It's Bobby's World in Bulls' lottery-improving loss to 76ers

The final 25 games was supposed to be all about the development of the Bulls’ recent acquisitions and securing a record worthy of one of the last three envelopes at the NBA Draft Lottery.

Only Zach LaVine, Lauri Markkanen and Kris Dunn seemed to matter, with Cameron Payne and Cristiano Felicio being the perfect window dressing for development as opposed to just saying a team is tanking.

But Bobby Portis is making a case that he isn’t to be forgotten in the big picture, that his worth is more than just being a punchline to the jokes that followed his incident with Nikola Mirotic.

The only thing Portis didn’t do right in the Bulls’ 116-115 loss to the Philadelphia 76ers was missing a point blank shot that would’ve given the Bulls an improbable and unwanted win, and it would’ve given him 40 points.

Instead he had to settle for a career-high 38 as Joel Embiid was bearing down on Portis when he caught a diagonal pass from Dunn with 1.1 seconds left, having the shorter T.J. McConnell on him and taking a power dribble to gather himself.

“If I could go back I would’ve just went up the first time off the glass like I always do,” Portis said. “We just have to try to close out games better.”

Embiid showed he’s worth all the trouble with his health problems, scoring 30 with 13 rebounds and five rebounds while Ben Simmons put up 32 with 11 assists and seven rebounds as the 76ers improved to 31-25, good enough for seventh place in the East.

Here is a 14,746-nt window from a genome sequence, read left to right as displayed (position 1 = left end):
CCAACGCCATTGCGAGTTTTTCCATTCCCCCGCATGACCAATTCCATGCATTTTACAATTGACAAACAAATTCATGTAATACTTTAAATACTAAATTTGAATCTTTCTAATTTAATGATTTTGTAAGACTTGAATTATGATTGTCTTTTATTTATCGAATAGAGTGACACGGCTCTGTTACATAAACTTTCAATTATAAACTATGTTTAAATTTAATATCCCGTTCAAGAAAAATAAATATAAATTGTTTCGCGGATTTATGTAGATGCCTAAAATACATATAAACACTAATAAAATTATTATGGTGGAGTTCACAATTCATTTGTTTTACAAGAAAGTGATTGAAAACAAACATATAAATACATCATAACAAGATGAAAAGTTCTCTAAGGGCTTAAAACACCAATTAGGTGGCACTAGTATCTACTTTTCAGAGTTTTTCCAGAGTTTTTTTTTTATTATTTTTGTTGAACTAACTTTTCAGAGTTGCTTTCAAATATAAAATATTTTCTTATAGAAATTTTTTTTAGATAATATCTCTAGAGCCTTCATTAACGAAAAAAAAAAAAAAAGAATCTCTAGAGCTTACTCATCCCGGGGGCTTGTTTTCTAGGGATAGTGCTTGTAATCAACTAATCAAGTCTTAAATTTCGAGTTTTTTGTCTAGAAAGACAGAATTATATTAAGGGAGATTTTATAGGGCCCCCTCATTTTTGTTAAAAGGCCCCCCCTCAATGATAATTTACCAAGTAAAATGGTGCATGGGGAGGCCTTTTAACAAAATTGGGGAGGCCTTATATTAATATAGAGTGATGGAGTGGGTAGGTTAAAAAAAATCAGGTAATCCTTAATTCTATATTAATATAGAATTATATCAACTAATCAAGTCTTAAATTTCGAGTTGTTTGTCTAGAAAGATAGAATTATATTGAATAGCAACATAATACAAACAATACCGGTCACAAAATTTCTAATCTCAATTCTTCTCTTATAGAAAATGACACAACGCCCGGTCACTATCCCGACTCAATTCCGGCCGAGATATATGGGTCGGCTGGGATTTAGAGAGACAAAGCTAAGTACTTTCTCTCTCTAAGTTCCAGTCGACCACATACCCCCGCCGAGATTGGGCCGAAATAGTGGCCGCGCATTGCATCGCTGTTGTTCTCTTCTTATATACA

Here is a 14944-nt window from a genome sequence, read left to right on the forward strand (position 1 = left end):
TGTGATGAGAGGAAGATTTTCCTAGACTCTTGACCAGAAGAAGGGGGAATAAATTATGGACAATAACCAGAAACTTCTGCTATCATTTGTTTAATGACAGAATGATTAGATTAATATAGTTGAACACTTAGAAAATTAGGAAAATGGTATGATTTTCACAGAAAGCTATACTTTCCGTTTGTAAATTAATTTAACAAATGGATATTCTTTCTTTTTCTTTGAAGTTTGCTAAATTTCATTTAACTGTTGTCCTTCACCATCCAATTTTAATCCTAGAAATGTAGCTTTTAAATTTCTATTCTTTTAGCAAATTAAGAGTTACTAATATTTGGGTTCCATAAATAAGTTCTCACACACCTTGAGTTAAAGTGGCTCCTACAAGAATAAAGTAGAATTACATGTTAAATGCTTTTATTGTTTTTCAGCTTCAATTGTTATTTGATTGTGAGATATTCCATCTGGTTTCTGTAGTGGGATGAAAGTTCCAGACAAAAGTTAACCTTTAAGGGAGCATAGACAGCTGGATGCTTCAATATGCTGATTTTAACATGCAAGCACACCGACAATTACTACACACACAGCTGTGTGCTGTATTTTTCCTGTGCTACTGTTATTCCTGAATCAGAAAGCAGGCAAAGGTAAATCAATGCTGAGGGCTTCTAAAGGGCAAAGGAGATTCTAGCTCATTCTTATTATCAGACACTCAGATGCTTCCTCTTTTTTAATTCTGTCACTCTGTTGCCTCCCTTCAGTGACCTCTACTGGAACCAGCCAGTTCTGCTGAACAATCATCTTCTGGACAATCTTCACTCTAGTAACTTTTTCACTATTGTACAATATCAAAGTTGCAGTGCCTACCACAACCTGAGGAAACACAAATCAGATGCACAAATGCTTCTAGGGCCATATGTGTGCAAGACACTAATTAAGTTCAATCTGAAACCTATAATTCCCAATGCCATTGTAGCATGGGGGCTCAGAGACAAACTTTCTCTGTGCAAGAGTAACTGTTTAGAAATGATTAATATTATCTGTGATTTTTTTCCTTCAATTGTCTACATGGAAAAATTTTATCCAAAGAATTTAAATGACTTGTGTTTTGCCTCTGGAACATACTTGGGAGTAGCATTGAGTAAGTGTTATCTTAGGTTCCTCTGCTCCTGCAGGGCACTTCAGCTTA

In a game that featured remarkable resolve from a purposely undermanned Bulls team as they sat Robin Lopez and Justin Holiday, they put themselves in position to win after trailing by 18 early. After leading by five courtesy of a LaVine walk-down triple with 1:02 left, they made a couple critical errors that allowed the 76ers to steal a game the Bulls won’t mind them taking at the end of 82.

Denzel Valentine’s inbounds pass with 5.9 seconds left was intended for LaVine, but Embiid stepped in front for a steal as they were in position to make it a free-throw game the rest of the way.

Similar to the Bulls’ unlikely win over the Orlando Magic before the All-Star break, they returned the favor as 76ers rookie Ben Simmons made free throws after the steal to give the visitors a one-point lead, setting the stage for the final play.

If learning lessons is what the last 100 quarters of basketball is supposed to be about, the Bulls got a big-time lesson in a game that ultimately means nothing.